In 1979 new CSIC internal regulations resulted in the reorganization of the IIP into four regional centres and the creation of Structural Research Units (UEI). The Oceanography UEI, which paid special attention to chemistry, was established at IIP-Barcelona and chaired by Antoni Ballester.  The first research projects at IIP-Barcelona already fully focused on the study of physical phenomena. These were funded by both the Spanish CAICYT ("TANIT: Oceanographic study of the Catalan Sea", 1977-1980, A.Cruzado and "CARON: Formation and spreading processes of Mediterranean deep water in the Catalan Sea and adjacent regions ", 1981-1983, A. Cruzado / J. Salat) and the US-Spain Joint Committee for Scientific and Technical Research ("Shelf-slope water exchange in ​​the Balearic Sea", 1986-1987, J. Salat / DP Wang). The latter project was known as Flotadors Errants (FE, wandering floats) due to the use of drifting buoys. This period also saw the introduction of the first CTD probe in a CSIC institute (through the CARON project), as well as surface drifters (developed in the FE project) and Lagrangian analysis techniques. The CTD probe became, and continues to be, the basic and standard sampling and measuring tool in all oceanographic projects.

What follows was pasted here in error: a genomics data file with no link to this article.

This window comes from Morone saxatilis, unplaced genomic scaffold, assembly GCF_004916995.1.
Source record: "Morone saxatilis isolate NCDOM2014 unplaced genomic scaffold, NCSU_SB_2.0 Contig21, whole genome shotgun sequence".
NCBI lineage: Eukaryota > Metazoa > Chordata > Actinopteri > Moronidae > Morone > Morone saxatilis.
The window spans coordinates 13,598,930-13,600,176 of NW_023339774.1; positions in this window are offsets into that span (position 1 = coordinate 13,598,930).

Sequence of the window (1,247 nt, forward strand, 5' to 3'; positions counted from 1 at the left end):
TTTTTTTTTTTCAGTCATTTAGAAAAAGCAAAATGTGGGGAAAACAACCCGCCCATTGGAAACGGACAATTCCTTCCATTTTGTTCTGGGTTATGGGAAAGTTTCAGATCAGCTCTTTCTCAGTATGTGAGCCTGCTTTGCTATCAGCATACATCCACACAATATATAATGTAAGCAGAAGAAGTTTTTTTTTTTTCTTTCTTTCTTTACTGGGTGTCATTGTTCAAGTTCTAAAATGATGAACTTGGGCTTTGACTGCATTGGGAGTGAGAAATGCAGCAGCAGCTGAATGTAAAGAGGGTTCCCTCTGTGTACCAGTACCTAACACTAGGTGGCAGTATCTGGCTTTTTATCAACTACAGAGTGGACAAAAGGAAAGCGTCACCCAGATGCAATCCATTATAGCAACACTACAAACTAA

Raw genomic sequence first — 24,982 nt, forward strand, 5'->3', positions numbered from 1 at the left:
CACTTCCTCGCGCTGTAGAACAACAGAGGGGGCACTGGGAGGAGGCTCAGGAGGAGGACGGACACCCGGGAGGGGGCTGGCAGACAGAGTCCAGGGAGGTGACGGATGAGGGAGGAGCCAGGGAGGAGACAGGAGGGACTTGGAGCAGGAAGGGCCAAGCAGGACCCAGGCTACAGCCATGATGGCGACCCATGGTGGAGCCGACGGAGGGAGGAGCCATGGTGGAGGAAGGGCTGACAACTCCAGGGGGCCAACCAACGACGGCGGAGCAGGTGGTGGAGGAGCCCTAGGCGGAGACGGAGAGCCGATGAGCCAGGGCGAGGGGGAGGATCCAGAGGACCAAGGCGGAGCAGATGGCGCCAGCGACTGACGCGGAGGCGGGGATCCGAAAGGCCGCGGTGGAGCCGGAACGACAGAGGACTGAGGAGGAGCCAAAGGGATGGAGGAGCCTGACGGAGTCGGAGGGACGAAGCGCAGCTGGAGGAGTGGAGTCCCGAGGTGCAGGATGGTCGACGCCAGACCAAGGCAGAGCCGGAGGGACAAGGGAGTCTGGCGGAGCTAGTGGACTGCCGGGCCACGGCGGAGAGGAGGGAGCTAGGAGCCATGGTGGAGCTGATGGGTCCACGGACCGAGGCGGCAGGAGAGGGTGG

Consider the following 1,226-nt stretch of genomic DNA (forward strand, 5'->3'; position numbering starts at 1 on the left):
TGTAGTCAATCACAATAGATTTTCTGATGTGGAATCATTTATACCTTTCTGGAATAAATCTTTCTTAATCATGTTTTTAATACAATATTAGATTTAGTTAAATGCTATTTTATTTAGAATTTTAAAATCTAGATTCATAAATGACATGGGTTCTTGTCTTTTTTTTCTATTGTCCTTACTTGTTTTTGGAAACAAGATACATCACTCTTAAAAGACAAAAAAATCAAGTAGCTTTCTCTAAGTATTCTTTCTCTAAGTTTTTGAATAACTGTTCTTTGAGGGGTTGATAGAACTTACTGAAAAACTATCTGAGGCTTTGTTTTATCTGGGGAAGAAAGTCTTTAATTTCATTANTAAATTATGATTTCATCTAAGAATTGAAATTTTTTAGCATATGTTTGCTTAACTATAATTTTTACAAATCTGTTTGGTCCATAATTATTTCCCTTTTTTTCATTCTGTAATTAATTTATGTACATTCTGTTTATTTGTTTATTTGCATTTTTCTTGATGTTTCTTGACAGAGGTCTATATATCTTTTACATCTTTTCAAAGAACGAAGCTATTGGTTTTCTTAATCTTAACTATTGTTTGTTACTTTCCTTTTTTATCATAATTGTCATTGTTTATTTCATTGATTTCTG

From 1986 the Oceanography group had a leading role in the first Spanish expeditions to Antarctica, promoted by A. Ballester. This led in 1988 to the creation of the first Antarctic base and made possible the first polar research vessel, the BIO Hesperides, after obtaining the Spanish accession to the Antarctic Treaty. Another of A. Ballester's  legacies was the introduction of remote sensing into oceanography, with many airborne campaigns being carried out since the late 1970s and the creation of the working group that became the Spanish Remote Sensing Association in 1988.